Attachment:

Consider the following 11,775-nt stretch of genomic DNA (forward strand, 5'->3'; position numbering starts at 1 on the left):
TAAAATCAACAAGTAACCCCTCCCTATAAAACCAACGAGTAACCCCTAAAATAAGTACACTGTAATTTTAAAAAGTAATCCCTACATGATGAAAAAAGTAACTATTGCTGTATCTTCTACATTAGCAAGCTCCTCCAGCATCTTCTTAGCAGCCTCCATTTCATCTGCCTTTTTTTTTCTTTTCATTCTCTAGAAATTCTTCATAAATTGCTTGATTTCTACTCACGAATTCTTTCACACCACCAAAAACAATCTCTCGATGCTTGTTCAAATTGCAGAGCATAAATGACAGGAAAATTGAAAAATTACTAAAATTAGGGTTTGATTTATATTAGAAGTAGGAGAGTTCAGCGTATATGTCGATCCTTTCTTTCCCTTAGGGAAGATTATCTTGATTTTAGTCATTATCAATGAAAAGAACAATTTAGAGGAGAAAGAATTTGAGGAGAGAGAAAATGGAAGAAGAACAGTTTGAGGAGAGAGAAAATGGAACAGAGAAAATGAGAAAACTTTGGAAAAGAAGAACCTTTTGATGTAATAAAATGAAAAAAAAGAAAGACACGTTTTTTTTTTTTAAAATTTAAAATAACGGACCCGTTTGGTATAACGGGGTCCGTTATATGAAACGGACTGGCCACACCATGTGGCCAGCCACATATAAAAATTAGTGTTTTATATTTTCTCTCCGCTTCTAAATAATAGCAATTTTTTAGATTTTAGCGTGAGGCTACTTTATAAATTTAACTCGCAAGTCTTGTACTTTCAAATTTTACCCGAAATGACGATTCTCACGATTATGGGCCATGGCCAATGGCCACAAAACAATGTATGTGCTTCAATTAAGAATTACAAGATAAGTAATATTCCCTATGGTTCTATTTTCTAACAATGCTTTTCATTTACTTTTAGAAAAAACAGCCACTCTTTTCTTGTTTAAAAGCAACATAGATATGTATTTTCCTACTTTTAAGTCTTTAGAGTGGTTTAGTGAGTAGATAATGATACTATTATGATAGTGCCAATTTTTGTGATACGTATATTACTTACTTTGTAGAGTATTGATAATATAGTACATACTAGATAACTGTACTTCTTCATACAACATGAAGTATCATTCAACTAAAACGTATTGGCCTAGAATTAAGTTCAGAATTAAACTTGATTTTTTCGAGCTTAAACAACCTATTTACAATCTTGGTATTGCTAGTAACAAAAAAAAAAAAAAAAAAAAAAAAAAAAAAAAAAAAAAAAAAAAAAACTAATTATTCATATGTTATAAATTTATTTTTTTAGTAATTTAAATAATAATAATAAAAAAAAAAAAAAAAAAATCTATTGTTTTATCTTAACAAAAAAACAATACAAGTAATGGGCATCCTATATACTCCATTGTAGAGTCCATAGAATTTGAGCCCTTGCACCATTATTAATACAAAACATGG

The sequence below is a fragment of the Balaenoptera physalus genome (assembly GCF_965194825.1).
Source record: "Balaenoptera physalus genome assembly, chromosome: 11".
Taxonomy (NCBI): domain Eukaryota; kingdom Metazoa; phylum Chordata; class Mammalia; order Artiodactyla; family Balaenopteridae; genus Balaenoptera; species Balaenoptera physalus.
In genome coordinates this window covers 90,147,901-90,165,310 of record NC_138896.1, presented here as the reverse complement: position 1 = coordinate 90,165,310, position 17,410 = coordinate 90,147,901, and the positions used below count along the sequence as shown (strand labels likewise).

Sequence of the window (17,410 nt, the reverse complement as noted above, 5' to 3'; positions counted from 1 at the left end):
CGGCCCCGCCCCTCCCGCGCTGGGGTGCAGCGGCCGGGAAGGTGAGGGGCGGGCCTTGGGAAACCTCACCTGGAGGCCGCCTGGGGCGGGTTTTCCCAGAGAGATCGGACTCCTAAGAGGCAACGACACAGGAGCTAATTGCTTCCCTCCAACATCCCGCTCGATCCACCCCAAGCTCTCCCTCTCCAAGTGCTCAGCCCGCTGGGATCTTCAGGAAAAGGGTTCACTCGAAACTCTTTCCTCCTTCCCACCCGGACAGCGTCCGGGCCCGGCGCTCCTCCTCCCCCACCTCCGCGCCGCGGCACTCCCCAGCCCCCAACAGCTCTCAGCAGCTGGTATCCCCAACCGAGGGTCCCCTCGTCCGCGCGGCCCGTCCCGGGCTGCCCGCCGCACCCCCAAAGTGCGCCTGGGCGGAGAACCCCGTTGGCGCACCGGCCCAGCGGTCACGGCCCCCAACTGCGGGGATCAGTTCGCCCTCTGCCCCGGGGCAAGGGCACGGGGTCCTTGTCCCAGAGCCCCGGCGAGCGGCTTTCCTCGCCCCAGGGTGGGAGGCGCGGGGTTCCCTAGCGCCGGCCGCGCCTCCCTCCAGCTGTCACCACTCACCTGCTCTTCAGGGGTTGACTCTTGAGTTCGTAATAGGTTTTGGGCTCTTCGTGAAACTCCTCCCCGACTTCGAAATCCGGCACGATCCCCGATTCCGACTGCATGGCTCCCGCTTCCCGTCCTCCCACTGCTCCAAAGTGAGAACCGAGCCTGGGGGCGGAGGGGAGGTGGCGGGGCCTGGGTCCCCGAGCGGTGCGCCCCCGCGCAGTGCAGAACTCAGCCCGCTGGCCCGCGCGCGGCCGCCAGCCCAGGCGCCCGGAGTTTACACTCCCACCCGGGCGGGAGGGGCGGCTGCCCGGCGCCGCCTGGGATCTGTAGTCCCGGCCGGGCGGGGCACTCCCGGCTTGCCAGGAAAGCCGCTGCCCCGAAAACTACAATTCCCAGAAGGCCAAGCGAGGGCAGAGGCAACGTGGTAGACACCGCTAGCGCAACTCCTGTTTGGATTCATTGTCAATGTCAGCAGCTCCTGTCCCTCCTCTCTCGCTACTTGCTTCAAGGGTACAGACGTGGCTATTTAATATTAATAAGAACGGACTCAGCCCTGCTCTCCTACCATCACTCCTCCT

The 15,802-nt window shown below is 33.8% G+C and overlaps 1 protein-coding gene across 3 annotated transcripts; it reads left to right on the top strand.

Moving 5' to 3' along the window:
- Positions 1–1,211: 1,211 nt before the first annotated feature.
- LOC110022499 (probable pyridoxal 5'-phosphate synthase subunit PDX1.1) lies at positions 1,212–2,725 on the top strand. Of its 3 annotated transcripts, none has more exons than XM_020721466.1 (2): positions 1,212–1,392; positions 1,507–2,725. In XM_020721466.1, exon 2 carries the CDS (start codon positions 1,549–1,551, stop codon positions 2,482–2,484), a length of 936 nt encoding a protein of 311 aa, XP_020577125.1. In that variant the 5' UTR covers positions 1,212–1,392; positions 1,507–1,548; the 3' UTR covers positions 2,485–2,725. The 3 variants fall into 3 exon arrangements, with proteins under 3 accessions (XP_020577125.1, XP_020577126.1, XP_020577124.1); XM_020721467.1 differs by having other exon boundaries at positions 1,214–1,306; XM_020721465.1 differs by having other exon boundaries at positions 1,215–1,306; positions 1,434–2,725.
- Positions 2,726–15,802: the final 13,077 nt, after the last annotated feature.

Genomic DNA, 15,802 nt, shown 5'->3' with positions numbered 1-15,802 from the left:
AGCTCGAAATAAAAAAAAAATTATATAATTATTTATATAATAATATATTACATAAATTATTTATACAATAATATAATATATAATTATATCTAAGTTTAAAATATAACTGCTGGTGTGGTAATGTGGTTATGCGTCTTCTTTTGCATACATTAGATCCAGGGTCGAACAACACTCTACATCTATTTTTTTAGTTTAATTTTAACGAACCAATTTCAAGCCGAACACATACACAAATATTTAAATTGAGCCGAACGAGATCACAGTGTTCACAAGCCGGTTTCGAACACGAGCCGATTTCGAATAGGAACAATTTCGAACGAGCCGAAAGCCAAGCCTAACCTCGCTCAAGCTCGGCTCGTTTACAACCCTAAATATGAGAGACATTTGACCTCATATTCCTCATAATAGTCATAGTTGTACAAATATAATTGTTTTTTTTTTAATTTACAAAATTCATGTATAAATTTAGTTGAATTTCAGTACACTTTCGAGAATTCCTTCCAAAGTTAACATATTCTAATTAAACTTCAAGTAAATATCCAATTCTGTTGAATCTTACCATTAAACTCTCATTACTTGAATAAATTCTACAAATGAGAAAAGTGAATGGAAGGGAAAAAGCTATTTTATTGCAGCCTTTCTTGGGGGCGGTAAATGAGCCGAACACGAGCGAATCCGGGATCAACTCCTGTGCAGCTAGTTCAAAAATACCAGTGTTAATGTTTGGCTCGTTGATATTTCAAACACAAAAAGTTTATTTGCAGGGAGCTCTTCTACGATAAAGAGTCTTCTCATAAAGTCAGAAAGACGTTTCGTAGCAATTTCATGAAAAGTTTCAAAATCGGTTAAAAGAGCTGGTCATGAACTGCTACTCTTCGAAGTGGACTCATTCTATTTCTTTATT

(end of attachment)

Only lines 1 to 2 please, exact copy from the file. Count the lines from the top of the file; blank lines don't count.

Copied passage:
Consider the following 11,775-nt stretch of genomic DNA (forward strand, 5'->3'; position numbering starts at 1 on the left):
TAAAATCAACAAGTAACCCCTCCCTATAAAACCAACGAGTAACCCCTAAAATAAGTACACTGTAATTTTAAAAAGTAATCCCTACATGATGAAAAAAGTAACTATTGCTGTATCTTCTACATTAGCAAGCTCCTCCAGCATCTTCTTAGCAGCCTCCATTTCATCTGCCTTTTTTTTTCTTTTCATTCTCTAGAAATTCTTCATAAATTGCTTGATTTCTACTCACGAATTCTTTCACACCACCAAAAACAATCTCTCGATGCTTGTTCAAATTGCAGAGCATAAATGACAGGAAAATTGAAAAATTACTAAAATTAGGGTTTGATTTATATTAGAAGTAGGAGAGTTCAGCGTATATGTCGATCCTTTCTTTCCCTTAGGGAAGATTATCTTGATTTTAGTCATTATCAATGAAAAGAACAATTTAGAGGAGAAAGAATTTGAGGAGAGAGAAAATGGAAGAAGAACAGTTTGAGGAGAGAGAAAATGGAACAGAGAAAATGAGAAAACTTTGGAAAAGAAGAACCTTTTGATGTAATAAAATGAAAAAAAAGAAAGACACGTTTTTTTTTTTTAAAATTTAAAATAACGGACCCGTTTGGTATAACGGGGTCCGTTATATGAAACGGACTGGCCACACCATGTGGCCAGCCACATATAAAAATTAGTGTTTTATATTTTCTCTCCGCTTCTAAATAATAGCAATTTTTTAGATTTTAGCGTGAGGCTACTTTATAAATTTAACTCGCAAGTCTTGTACTTTCAAATTTTACCCGAAATGACGATTCTCACGATTATGGGCCATGGCCAATGGCCACAAAACAATGTATGTGCTTCAATTAAGAATTACAAGATAAGTAATATTCCCTATGGTTCTATTTTCTAACAATGCTTTTCATTTACTTTTAGAAAAAACAGCCACTCTTTTCTTGTTTAAAAGCAACATAGATATGTATTTTCCTACTTTTAAGTCTTTAGAGTGGTTTAGTGAGTAGATAATGATACTATTATGATAGTGCCAATTTTTGTGATACGTATATTACTTACTTTGTAGAGTATTGATAATATAGTACATACTAGATAACTGTACTTCTTCATACAACATGAAGTATCATTCAACTAAAACGTATTGGCCTAGAATTAAGTTCAGAATTAAACTTGATTTTTTCGAGCTTAAACAACCTATTTACAATCTTGGTATTGCTAGTAACAAAAAAAAAAAAAAAAAAAAAAAAAAAAAAAAAAAAAAAAAAAAAAACTAATTATTCATATGTTATAAATTTATTTTTTTAGTAATTTAAATAATAATAATAAAAAAAAAAAAAAAAAAATCTATTGTTTTATCTTAACAAAAAAACAATACAAGTAATGGGCATCCTATATACTCCATTGTAGAGTCCATAGAATTTGAGCCCTTGCACCATTATTAATACAAAACATGG